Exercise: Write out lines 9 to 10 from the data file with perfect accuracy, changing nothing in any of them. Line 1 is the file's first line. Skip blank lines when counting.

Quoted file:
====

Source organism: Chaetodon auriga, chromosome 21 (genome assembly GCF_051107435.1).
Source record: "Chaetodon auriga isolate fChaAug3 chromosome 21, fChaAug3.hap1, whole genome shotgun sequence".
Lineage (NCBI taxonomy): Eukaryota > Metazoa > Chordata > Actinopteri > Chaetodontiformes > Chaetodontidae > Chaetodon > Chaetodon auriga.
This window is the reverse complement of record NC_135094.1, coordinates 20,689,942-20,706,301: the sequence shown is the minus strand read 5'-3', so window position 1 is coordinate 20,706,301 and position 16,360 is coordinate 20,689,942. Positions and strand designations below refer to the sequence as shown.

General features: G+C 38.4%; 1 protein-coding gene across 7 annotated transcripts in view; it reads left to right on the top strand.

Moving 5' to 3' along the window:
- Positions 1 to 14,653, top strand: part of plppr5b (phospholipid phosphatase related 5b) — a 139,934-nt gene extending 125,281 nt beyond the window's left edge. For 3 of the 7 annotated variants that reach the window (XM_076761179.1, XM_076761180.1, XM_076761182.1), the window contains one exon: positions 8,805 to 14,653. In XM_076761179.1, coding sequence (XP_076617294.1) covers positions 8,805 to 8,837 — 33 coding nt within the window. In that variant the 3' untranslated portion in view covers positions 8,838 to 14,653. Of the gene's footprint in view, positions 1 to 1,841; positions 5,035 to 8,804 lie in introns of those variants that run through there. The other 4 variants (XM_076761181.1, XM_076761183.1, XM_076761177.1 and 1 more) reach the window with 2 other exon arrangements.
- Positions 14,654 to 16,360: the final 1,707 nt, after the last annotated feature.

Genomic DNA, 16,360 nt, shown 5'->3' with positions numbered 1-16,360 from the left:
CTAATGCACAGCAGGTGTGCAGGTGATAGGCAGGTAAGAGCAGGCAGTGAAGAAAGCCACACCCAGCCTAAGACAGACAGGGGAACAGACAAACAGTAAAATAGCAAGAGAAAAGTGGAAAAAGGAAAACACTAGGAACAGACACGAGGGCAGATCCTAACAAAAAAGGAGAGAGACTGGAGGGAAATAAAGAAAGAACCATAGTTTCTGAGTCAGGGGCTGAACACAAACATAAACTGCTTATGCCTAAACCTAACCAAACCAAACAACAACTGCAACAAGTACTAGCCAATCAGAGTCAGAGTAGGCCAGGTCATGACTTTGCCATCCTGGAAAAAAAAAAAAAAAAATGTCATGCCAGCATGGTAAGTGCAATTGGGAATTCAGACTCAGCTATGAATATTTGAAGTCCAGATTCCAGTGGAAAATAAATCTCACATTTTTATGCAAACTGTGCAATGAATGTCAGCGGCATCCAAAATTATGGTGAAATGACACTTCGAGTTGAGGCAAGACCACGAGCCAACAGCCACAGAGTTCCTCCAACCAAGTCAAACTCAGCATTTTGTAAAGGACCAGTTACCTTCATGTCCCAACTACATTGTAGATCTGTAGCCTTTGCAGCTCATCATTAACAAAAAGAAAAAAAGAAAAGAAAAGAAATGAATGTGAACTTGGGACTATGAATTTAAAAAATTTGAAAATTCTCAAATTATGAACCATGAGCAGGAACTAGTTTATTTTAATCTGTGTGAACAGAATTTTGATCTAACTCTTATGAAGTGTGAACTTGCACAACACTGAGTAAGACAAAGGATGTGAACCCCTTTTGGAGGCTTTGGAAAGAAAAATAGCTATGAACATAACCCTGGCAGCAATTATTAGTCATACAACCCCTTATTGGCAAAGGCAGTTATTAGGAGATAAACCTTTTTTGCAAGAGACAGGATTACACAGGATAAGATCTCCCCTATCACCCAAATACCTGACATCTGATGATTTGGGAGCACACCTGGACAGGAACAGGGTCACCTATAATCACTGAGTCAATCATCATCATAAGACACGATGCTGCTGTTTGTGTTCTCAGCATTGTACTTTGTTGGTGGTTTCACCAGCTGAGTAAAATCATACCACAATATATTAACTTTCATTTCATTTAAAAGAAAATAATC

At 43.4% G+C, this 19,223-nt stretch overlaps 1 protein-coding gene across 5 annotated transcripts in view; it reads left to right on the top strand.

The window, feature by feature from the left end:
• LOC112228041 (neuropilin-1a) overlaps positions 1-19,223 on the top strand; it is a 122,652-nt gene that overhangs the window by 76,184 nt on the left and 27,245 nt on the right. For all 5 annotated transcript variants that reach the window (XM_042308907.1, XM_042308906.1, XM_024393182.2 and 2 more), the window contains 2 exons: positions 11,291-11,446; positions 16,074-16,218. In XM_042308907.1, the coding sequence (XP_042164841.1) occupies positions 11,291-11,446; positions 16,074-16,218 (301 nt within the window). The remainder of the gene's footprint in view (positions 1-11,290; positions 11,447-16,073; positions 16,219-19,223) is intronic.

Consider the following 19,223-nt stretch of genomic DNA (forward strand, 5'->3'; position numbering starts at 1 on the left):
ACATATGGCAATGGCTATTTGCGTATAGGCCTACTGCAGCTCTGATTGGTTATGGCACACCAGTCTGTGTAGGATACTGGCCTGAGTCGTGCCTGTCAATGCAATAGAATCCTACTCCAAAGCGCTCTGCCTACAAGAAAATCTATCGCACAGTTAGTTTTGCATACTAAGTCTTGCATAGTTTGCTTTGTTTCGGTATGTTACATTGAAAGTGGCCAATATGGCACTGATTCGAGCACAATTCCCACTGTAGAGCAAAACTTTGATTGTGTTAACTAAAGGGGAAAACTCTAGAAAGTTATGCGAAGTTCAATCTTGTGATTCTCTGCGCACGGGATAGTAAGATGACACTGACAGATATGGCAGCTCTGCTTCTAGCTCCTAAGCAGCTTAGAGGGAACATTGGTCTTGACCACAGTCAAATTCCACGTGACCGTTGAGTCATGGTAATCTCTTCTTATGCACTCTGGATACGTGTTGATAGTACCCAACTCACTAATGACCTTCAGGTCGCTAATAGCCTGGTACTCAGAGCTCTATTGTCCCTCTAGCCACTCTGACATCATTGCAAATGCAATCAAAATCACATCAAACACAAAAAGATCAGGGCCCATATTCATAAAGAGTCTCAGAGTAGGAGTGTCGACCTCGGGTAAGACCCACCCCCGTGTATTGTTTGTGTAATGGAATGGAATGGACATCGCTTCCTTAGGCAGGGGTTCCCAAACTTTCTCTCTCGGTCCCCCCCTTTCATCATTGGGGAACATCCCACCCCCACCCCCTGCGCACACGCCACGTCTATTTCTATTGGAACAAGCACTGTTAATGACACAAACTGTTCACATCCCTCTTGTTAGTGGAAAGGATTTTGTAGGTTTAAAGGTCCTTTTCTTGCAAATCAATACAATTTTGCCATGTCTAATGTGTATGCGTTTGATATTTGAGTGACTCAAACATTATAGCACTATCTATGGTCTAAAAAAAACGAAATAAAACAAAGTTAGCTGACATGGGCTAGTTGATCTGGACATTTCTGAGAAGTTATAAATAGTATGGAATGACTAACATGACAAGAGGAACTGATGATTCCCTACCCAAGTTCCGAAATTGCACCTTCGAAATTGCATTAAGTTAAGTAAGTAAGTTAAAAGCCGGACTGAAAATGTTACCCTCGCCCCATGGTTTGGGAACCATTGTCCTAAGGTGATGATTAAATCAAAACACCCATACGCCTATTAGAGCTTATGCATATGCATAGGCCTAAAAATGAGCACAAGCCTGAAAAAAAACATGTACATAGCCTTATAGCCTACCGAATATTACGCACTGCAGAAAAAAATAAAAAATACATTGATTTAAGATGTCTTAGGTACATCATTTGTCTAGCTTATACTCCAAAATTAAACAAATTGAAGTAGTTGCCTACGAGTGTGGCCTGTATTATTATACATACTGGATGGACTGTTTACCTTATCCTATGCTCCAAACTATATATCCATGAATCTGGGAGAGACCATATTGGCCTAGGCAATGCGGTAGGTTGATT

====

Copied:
Genomic DNA, 16,360 nt, shown 5'->3' with positions numbered 1-16,360 from the left:
CTAATGCACAGCAGGTGTGCAGGTGATAGGCAGGTAAGAGCAGGCAGTGAAGAAAGCCACACCCAGCCTAAGACAGACAGGGGAACAGACAAACAGTAAAATAGCAAGAGAAAAGTGGAAAAAGGAAAACACTAGGAACAGACACGAGGGCAGATCCTAACAAAAAAGGAGAGAGACTGGAGGGAAATAAAGAAAGAACCATAGTTTCTGAGTCAGGGGCTGAACACAAACATAAACTGCTTATGCCTAAACCTAACCAAACCAAACAACAACTGCAACAAGTACTAGCCAATCAGAGTCAGAGTAGGCCAGGTCATGACTTTGCCATCCTGGAAAAAAAAAAAAAAAAATGTCATGCCAGCATGGTAAGTGCAATTGGGAATTCAGACTCAGCTATGAATATTTGAAGTCCAGATTCCAGTGGAAAATAAATCTCACATTTTTATGCAAACTGTGCAATGAATGTCAGCGGCATCCAAAATTATGGTGAAATGACACTTCGAGTTGAGGCAAGACCACGAGCCAACAGCCACAGAGTTCCTCCAACCAAGTCAAACTCAGCATTTTGTAAAGGACCAGTTACCTTCATGTCCCAACTACATTGTAGATCTGTAGCCTTTGCAGCTCATCATTAACAAAAAGAAAAAAAGAAAAGAAAAGAAATGAATGTGAACTTGGGACTATGAATTTAAAAAATTTGAAAATTCTCAAATTATGAACCATGAGCAGGAACTAGTTTATTTTAATCTGTGTGAACAGAATTTTGATCTAACTCTTATGAAGTGTGAACTTGCACAACACTGAGTAAGACAAAGGATGTGAACCCCTTTTGGAGGCTTTGGAAAGAAAAATAGCTATGAACATAACCCTGGCAGCAATTATTAGTCATACAACCCCTTATTGGCAAAGGCAGTTATTAGGAGATAAACCTTTTTTGCAAGAGACAGGATTACACAGGATAAGATCTCCCCTATCACCCAAATACCTGACATCTGATGATTTGGGAGCACACCTGGACAGGAACAGGGTCACCTATAATCACTGAGTCAATCATCATCATAAGACACGATGCTGCTGTTTGTGTTCTCAGCATTGTACTTTGTTGGTGGTTTCACCAGCTGAGTAAAATCATACCACAATATATTAACTTTCATTTCATTTAAAAGAAAATAATC